July 16 2012
From Creamer Media in Johannesburg, I’m Motshabi Hoaeane
South Africa’s Nkosazana Dlamini-Zuma is the first female elected as head in the AU Commission.
Ministers in the Basics group say carbon emission targets lack ambition.
And, Auditor General Terence Nombembe has found that slush funds were used to pay for Police Minister Nathi Mthethwa’s wall.
South African Home Affairs Minister Nkosazana Dlamini-Zuma was elected on Sunday to become the first female head of the African Union Commission. This ends a bruising leadership battle that had threatened to divide and weaken the organisation.
Dlamini-Zuma was appointed as the new head of the AU in Addis Ababa, which has been led until now by Gabonese diplomat Jean Ping who has been serving in the AU post since 2008. Ping was largely supported by French-speaking African states.
The appointment of South Africa's 63-year-old home affairs minister, who previously served as minister of health and foreign affairs, will add to the global diplomatic clout of an African state that is already the continent's largest economy.
Ministers from the Brazil, South Africa, India and China grouping raised concerns on Friday over the lack of ambition shown by industrialised countries party to the Kyoto Protocol through the quantified emission limitation or reduction objectives.
Brazil External Relations Vice Minister of Environment, Energy, Science and Technology Luis Alberto Figueiredo Machado said the Quantified emission limitation or reduction commitments outlined were “far below” what is required by science and their commitment to reduce their emissions by at least 25% to 40% of 1990 levels by 2020.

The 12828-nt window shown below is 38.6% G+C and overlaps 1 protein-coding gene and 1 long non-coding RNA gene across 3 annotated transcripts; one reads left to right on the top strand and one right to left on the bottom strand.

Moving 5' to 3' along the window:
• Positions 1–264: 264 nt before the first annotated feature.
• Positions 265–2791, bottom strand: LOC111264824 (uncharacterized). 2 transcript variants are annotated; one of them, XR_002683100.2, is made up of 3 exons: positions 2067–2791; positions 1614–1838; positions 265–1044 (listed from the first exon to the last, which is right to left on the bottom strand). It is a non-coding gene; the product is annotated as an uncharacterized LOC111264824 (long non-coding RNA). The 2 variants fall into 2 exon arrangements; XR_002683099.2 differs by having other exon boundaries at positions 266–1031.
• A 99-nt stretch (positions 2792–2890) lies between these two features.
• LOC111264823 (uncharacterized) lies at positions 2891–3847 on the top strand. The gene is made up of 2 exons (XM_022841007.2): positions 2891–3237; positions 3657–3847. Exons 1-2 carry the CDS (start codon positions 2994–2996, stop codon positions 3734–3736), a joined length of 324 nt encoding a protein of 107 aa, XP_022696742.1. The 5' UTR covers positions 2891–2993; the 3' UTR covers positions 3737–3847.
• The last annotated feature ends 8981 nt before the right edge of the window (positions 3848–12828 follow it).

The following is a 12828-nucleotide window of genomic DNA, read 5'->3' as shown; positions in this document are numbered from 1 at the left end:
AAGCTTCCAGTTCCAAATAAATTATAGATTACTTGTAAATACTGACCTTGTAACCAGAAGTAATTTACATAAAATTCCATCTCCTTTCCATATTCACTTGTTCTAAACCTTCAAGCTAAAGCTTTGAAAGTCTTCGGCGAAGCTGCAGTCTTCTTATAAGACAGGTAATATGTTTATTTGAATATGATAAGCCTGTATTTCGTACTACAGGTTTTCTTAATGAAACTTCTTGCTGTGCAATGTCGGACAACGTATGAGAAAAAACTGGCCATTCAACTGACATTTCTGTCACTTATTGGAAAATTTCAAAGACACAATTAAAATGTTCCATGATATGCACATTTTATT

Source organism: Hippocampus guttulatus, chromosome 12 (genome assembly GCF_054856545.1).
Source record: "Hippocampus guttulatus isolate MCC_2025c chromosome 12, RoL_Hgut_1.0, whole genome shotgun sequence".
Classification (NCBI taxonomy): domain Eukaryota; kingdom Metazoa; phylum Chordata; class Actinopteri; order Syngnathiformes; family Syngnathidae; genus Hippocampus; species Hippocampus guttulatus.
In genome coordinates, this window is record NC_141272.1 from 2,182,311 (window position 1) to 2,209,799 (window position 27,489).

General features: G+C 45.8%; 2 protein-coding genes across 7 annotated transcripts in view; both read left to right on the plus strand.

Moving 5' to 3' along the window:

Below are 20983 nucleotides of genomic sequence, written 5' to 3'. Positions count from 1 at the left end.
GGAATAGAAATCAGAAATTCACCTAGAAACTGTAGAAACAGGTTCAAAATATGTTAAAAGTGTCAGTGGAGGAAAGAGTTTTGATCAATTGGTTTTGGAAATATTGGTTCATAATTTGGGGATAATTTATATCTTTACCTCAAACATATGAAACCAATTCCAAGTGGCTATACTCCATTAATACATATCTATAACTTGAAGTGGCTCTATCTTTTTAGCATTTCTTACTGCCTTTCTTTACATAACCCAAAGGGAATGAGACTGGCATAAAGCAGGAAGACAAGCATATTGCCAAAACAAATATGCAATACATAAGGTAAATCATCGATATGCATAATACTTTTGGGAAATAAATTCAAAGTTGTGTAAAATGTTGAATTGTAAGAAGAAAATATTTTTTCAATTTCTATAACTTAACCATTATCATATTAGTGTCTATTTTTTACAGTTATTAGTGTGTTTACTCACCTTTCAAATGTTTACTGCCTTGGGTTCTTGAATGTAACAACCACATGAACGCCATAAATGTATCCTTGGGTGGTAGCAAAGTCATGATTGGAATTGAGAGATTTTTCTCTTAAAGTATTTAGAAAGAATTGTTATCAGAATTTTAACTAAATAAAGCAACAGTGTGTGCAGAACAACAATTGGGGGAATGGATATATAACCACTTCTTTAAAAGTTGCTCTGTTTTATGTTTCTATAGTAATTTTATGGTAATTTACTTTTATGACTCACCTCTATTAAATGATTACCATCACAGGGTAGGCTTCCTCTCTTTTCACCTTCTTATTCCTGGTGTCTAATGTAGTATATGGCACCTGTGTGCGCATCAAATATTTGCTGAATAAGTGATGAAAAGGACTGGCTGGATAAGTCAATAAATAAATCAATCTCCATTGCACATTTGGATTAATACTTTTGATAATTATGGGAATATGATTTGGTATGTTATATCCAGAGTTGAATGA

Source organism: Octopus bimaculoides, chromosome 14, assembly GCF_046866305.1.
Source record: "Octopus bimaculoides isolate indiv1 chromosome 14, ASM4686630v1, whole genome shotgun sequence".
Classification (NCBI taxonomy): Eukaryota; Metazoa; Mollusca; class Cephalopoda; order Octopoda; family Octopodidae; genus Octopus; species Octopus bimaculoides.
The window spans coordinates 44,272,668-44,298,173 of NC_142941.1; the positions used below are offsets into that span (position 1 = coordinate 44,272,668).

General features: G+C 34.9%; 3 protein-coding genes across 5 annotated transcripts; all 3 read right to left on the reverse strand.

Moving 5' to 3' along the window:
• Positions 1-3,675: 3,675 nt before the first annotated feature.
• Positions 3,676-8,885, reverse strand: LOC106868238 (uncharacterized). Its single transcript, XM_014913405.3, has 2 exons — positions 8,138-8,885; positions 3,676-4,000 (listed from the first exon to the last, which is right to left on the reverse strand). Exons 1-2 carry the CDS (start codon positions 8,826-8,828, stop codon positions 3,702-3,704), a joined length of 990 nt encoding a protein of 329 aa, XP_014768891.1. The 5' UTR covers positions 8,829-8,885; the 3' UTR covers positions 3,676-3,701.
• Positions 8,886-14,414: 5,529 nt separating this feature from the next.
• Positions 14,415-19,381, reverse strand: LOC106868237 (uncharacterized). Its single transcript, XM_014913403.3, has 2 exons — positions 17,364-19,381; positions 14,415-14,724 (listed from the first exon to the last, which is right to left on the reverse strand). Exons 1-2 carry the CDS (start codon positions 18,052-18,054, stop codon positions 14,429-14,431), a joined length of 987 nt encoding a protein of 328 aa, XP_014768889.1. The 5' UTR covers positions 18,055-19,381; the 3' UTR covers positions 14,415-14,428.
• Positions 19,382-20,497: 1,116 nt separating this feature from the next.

The Ministers called for the adoption of a ratifiable second commitment period under the Kyoto Protocol and its immediate implementation at the beginning of 2013.
Auditor General Terence Nombembe has found that secret service funds were used to pay for a wall built around Police Minister Nathi Mthethwa's private home. Nombembe said on Friday that he however found no evidence that Mthethwa had been aware of the source of the funding and that the minister was therefore not implicated in a policy breach.
Nombembe called for better oversight by the minister to prevent any future abuses escaping his attention.
These findings were released three months after Mthethwa asked the Auditor-General to probe Sunday press reports that some two-hundred thousand rand from the slush fund was used to pay for the wall around his home in KwaZulu-Natal.
Also making headlines:
Syrian opposition party members report the massacre of 220 civilians.
A Zimbabwe court orders President Robert Mugabe to hold by-elections.
And, Health Minister Dr Aaron Motsolaedi approves of a new mother and child centre opened in Hillbrow.
That’s a roundup of news making headlines today.